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One True Thing by Anna Quindlen

One True Thing (1994)

by Anna Quindlen

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Showing 1-5 of 20 (next | show all)
One True Thing could have easily been maudlin and sentimental, but it wasn't. The story of Ellen Gulden finding herself through the crucible of caring for her mother with terminal cancer, dealing with the emotionally unavailable father she once adored, and being accused of giving her mother a killing dose of morphine was emotional, yet tenderly written. For me the books' main theme was about thinking one knows one true thing and then finding out that thing isn't true at all. Very thought provoking. ( )
  AuntieClio | Nov 22, 2013 |
This is the best, the most carefully written, of all Quindlen's books I've read so far. ( )
  TheJeanette | Oct 18, 2013 |
I'm not really sure why I wanted to read this book. The movie trailer has been putting me off from reading it for years. I never had any interest in reading it, or seeing the movie... but then it showed up in my library's ebook collection, so I checked it out. And then didn't put my ereader down except for essentials like sleeping and cooking dinner for a day and a half.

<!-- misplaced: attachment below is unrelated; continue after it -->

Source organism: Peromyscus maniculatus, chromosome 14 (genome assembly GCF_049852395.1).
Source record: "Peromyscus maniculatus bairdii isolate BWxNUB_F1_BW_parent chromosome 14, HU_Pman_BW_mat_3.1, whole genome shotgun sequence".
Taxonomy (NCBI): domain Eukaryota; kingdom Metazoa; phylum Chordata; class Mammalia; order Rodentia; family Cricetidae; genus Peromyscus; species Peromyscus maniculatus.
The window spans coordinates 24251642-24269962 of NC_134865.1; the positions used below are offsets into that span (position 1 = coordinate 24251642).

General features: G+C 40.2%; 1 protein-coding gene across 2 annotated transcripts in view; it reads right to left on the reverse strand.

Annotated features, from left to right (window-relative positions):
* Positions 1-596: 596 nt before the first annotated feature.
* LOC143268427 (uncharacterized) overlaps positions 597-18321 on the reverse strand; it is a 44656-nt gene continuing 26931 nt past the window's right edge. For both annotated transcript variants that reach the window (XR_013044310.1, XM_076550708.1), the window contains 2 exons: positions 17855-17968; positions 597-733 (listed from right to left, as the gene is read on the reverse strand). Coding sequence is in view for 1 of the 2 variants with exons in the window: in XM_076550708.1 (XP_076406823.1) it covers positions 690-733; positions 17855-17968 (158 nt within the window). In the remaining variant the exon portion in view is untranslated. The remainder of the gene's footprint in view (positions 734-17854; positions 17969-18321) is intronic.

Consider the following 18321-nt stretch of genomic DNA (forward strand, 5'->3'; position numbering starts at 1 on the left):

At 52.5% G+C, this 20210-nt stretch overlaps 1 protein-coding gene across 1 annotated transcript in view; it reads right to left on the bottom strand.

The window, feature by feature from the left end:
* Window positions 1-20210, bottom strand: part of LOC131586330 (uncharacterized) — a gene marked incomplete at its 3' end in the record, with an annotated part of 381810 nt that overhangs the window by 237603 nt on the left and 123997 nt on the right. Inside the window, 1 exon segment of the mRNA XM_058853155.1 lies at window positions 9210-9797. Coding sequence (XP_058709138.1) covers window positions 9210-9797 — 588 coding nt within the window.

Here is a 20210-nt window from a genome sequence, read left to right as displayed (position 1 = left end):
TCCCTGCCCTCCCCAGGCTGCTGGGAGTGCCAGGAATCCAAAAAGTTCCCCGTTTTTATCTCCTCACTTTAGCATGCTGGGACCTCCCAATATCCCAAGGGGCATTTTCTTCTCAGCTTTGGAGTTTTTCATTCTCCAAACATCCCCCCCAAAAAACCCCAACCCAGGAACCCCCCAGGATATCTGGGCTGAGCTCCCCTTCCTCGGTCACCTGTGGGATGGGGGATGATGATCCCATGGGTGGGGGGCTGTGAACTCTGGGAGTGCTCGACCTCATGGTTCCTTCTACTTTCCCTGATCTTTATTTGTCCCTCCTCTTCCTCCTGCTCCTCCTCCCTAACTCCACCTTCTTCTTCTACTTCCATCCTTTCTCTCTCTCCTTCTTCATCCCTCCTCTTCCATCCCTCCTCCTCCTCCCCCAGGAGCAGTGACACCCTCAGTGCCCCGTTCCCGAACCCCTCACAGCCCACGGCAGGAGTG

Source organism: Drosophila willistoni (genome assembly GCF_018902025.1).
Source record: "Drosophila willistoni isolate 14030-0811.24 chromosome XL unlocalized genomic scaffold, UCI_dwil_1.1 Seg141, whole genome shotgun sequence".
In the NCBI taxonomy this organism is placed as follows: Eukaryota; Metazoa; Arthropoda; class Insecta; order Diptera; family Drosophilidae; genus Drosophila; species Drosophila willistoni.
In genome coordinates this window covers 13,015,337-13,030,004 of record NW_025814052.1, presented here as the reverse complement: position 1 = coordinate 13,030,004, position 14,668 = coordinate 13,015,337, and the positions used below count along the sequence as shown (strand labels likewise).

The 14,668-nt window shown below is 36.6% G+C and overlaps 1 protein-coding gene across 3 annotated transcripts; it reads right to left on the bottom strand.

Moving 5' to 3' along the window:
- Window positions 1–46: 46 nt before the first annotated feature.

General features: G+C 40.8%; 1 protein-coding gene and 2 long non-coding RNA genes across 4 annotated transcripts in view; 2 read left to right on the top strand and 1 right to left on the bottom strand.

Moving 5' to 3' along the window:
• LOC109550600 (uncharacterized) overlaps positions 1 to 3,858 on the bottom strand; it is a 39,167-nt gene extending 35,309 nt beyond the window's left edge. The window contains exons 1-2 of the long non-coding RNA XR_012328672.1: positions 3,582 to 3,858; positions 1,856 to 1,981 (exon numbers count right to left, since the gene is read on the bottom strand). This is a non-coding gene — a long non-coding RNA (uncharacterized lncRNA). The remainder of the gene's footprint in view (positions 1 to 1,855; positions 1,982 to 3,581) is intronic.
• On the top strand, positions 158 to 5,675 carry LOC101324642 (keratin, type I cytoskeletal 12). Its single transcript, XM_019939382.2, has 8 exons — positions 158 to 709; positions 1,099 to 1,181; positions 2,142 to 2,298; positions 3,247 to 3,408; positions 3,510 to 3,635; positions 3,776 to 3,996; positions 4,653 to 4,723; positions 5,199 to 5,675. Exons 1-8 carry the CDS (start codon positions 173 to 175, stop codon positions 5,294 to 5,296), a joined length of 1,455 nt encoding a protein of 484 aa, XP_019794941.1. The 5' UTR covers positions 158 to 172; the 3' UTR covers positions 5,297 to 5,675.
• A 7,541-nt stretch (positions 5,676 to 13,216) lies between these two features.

These days, stories about adults who return home to take care of their ill parents are fairly common, but I've never read one as heart-wrenching as this one. For such a quiet novel, there are a million things going on all at once, and all of them keep driving the story forward. I just loved it. I'm going to have to buy a copy so I can read it once a year. ( )